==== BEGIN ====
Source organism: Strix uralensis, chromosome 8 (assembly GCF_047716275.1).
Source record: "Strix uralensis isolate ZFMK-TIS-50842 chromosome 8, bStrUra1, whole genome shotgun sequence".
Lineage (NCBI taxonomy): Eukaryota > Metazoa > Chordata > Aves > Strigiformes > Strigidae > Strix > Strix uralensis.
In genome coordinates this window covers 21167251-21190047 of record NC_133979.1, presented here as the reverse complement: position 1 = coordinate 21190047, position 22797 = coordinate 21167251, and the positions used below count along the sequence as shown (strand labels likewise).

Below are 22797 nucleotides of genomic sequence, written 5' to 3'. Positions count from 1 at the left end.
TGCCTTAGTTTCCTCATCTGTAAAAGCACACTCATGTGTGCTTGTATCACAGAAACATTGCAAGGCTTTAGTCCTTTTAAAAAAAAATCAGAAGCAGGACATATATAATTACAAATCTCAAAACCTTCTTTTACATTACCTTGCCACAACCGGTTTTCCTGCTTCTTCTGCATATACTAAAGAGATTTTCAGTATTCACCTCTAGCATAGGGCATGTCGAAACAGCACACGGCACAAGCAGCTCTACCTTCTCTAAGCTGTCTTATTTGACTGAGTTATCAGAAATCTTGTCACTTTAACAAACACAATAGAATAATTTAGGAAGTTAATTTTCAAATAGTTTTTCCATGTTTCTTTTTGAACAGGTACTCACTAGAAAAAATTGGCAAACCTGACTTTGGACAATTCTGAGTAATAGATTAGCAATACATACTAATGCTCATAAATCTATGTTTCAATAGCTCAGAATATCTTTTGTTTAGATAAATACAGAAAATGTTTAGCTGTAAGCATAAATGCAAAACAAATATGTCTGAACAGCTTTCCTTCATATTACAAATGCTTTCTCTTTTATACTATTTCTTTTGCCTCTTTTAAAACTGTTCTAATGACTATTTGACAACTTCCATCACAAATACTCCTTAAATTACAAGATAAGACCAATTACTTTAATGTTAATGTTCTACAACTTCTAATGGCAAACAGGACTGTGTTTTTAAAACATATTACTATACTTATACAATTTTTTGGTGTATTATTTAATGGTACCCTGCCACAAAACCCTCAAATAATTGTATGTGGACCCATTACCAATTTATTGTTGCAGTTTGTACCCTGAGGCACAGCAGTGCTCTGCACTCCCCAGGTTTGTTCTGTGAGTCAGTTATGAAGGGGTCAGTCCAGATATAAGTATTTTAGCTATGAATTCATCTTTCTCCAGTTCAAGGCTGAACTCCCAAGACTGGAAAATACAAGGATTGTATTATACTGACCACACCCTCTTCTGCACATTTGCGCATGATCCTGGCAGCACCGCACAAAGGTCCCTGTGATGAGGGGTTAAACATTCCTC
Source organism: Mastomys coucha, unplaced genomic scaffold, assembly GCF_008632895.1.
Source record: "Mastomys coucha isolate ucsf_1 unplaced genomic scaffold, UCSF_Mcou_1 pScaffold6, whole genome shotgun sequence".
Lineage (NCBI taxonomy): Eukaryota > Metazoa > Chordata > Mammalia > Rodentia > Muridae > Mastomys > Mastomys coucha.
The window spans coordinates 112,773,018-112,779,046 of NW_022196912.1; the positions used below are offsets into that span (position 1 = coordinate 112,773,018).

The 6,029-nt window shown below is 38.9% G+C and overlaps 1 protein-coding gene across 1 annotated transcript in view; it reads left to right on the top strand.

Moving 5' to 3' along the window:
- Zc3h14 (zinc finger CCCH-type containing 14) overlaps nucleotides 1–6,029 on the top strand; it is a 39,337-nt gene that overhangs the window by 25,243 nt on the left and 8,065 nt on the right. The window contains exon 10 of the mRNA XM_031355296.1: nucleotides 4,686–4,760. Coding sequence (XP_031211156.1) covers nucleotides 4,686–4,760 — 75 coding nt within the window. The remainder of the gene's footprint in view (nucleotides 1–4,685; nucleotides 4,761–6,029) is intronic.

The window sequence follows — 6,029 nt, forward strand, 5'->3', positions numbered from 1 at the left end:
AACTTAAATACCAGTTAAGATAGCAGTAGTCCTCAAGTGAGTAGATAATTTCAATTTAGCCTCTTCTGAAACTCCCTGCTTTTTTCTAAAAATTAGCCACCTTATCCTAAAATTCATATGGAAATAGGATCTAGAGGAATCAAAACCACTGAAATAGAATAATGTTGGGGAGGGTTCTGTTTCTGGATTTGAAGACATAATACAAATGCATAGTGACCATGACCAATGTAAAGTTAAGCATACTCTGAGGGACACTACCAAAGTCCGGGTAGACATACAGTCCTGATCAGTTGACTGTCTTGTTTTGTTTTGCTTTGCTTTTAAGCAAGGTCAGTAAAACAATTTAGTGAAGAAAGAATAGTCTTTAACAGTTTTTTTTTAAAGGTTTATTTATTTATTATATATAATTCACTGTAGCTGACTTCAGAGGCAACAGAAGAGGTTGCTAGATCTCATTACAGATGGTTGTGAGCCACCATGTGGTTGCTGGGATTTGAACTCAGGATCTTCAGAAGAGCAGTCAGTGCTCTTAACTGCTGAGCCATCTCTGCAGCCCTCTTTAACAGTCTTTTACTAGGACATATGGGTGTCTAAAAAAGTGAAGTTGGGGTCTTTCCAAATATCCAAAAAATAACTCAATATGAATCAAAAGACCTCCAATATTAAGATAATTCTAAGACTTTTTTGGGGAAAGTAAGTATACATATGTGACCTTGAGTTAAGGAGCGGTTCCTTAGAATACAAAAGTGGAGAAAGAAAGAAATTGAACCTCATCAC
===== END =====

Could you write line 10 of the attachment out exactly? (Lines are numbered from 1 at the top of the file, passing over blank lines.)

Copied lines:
The window spans coordinates 112,773,018-112,779,046 of NW_022196912.1; the positions used below are offsets into that span (position 1 = coordinate 112,773,018).